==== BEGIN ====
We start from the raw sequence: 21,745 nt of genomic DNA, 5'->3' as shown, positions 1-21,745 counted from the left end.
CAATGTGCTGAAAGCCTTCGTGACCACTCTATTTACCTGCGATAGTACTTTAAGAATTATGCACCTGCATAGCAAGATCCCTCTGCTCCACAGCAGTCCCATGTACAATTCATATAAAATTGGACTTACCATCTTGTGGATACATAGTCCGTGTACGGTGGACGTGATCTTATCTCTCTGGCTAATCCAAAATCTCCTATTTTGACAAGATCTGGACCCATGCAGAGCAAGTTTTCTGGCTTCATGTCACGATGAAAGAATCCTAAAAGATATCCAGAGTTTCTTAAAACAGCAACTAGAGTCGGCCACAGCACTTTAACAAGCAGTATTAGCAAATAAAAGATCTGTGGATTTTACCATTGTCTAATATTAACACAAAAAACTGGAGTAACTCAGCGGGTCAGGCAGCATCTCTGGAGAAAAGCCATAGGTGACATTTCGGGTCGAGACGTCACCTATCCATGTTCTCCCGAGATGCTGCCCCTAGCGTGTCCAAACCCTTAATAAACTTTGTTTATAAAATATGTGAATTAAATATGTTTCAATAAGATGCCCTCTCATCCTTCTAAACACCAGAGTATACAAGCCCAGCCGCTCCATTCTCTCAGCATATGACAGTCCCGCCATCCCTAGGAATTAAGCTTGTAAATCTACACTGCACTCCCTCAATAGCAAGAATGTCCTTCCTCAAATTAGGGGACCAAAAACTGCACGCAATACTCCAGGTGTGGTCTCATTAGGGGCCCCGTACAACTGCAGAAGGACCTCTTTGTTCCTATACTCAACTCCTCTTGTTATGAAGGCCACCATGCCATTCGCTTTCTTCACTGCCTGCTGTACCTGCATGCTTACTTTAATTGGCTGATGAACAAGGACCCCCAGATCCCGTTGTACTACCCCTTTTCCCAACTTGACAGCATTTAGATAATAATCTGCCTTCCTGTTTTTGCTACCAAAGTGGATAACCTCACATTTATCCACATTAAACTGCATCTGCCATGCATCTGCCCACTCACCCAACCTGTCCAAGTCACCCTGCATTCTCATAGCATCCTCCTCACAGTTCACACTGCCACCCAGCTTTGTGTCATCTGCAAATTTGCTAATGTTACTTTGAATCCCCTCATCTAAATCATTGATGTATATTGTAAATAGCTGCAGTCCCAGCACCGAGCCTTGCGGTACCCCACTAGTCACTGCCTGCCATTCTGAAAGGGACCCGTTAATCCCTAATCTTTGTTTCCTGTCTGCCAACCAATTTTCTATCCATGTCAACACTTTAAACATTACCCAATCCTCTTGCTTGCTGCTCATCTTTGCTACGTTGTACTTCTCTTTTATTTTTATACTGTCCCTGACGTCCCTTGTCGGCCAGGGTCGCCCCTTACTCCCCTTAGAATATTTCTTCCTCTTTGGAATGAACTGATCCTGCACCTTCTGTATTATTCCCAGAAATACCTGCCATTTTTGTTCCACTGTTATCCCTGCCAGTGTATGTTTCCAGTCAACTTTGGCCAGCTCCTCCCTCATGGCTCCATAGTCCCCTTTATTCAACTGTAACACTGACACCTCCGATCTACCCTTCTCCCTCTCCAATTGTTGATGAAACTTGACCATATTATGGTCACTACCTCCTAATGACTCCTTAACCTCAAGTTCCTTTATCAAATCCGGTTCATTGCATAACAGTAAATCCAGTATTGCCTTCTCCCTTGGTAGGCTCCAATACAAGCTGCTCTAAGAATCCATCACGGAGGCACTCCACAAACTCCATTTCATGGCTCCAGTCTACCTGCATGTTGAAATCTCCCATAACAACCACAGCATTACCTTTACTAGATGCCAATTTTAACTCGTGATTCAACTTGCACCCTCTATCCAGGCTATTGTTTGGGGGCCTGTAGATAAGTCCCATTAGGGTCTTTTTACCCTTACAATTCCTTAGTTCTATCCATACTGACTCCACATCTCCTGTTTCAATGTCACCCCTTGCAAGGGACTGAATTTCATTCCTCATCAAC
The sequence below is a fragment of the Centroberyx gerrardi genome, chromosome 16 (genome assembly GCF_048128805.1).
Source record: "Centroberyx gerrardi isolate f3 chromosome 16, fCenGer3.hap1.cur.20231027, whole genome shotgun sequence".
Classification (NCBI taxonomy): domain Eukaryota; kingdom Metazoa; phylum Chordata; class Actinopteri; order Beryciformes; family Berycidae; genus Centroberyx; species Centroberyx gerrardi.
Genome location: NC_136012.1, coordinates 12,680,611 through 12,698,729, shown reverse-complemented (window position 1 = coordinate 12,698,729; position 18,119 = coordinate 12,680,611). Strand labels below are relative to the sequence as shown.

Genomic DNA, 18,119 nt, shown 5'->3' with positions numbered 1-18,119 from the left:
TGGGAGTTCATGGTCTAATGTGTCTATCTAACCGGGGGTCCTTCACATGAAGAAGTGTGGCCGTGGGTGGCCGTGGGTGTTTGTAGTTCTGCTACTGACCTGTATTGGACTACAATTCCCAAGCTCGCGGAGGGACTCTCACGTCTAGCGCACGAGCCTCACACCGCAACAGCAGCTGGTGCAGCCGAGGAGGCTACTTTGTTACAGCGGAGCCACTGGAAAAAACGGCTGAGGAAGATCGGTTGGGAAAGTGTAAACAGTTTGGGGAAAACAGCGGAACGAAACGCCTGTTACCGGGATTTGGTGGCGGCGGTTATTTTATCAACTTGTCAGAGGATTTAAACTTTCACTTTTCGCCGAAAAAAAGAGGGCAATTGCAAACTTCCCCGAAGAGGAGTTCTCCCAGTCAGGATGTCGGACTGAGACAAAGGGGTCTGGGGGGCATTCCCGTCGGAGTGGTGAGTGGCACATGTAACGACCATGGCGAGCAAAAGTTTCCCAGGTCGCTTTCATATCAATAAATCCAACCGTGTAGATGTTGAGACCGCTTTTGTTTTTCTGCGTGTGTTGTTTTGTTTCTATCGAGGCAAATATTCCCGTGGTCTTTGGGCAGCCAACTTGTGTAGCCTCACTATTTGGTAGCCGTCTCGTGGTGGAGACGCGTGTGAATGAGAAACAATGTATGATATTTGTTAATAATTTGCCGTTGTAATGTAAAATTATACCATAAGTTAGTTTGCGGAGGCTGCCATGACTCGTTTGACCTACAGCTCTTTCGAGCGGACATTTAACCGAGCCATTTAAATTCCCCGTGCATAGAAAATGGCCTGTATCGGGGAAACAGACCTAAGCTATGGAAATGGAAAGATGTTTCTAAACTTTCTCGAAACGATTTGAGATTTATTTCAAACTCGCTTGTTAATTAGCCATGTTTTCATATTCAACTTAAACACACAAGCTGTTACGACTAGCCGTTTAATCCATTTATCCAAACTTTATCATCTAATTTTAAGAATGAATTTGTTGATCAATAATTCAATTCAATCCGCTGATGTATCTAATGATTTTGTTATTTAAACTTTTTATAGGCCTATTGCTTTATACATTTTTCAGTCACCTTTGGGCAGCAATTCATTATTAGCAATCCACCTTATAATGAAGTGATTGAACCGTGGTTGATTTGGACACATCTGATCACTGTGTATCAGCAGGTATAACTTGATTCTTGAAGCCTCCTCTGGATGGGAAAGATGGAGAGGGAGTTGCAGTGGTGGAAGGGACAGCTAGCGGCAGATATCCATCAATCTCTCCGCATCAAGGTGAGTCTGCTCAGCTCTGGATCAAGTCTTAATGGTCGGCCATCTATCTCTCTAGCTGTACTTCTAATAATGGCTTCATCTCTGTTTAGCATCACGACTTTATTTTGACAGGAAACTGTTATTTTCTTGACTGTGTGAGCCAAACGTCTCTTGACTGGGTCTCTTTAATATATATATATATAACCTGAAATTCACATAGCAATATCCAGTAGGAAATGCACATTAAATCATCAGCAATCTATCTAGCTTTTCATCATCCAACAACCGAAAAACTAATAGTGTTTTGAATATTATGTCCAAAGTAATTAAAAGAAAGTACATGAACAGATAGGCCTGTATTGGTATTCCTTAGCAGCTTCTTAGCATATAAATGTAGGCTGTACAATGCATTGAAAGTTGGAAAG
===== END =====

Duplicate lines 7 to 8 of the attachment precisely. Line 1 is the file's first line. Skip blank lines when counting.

Genomic DNA, 18,119 nt, shown 5'->3' with positions numbered 1-18,119 from the left:
TGGGAGTTCATGGTCTAATGTGTCTATCTAACCGGGGGTCCTTCACATGAAGAAGTGTGGCCGTGGGTGGCCGTGGGTGTTTGTAGTTCTGCTACTGACCTGTATTGGACTACAATTCCCAAGCTCGCGGAGGGACTCTCACGTCTAGCGCACGAGCCTCACACCGCAACAGCAGCTGGTGCAGCCGAGGAGGCTACTTTGTTACAGCGGAGCCACTGGAAAAAACGGCTGAGGAAGATCGGTTGGGAAAGTGTAAACAGTTTGGGGAAAACAGCGGAACGAAACGCCTGTTACCGGGATTTGGTGGCGGCGGTTATTTTATCAACTTGTCAGAGGATTTAAACTTTCACTTTTCGCCGAAAAAAAGAGGGCAATTGCAAACTTCCCCGAAGAGGAGTTCTCCCAGTCAGGATGTCGGACTGAGACAAAGGGGTCTGGGGGGCATTCCCGTCGGAGTGGTGAGTGGCACATGTAACGACCATGGCGAGCAAAAGTTTCCCAGGTCGCTTTCATATCAATAAATCCAACCGTGTAGATGTTGAGACCGCTTTTGTTTTTCTGCGTGTGTTGTTTTGTTTCTATCGAGGCAAATATTCCCGTGGTCTTTGGGCAGCCAACTTGTGTAGCCTCACTATTTGGTAGCCGTCTCGTGGTGGAGACGCGTGTGAATGAGAAACAATGTATGATATTTGTTAATAATTTGCCGTTGTAATGTAAAATTATACCATAAGTTAGTTTGCGGAGGCTGCCATGACTCGTTTGACCTACAGCTCTTTCGAGCGGACATTTAACCGAGCCATTTAAATTCCCCGTGCATAGAAAATGGCCTGTATCGGGGAAACAGACCTAAGCTATGGAAATGGAAAGATGTTTCTAAACTTTCTCGAAACGATTTGAGATTTATTTCAAACTCGCTTGTTAATTAGCCATGTTTTCATATTCAACTTAAACACACAAGCTGTTACGACTAGCCGTTTAATCCATTTATCCAAACTTTATCATCTAATTTTAAGAATGAATTTGTTGATCAATAATTCAATTCAATCCGCTGATGTATCTAATGATTTTGTTATTTAAACTTTTTATAGGCCTATTGCTTTATACATTTTTCAGTCACCTTTGGGCAGCAATTCATTATTAGCAATCCACCTTATAATGAAGTGATTGAACCGTGGTTGATTTGGACACATCTGATCACTGTGTATCAGCAGGTATAACTTGATTCTTGAAGCCTCCTCTGGATGGGAAAGATGGAGAGGGAGTTGCAGTGGTGGAAGGGACAGCTAGCGGCAGATATCCATCAATCTCTCCGCATCAAGGTGAGTCTGCTCAGCTCTGGATCAAGTCTTAATGGTCGGCCATCTATCTCTCTAGCTGTACTTCTAATAATGGCTTCATCTCTGTTTAGCATCACGACTTTATTTTGACAGGAAACTGTTATTTTCTTGACTGTGTGAGCCAAACGTCTCTTGACTGGGTCTCTTTAATATATATATATATAACCTGAAATTCACATAGCAATATCCAGTAGGAAATGCACATTAAATCATCAGCAATCTATCTAGCTTTTCATCATCCAACAACCGAAAAACTAATAGTGTTTTGAATATTATGTCCAAAGTAATTAAAAGAAAGTACATGAACAGATAGGCCTGTATTGGTATTCCTTAGCAGCTTCTTAGCATATAAATGTAGGCTGTACAATGCATTGAAAGTTGGAAAG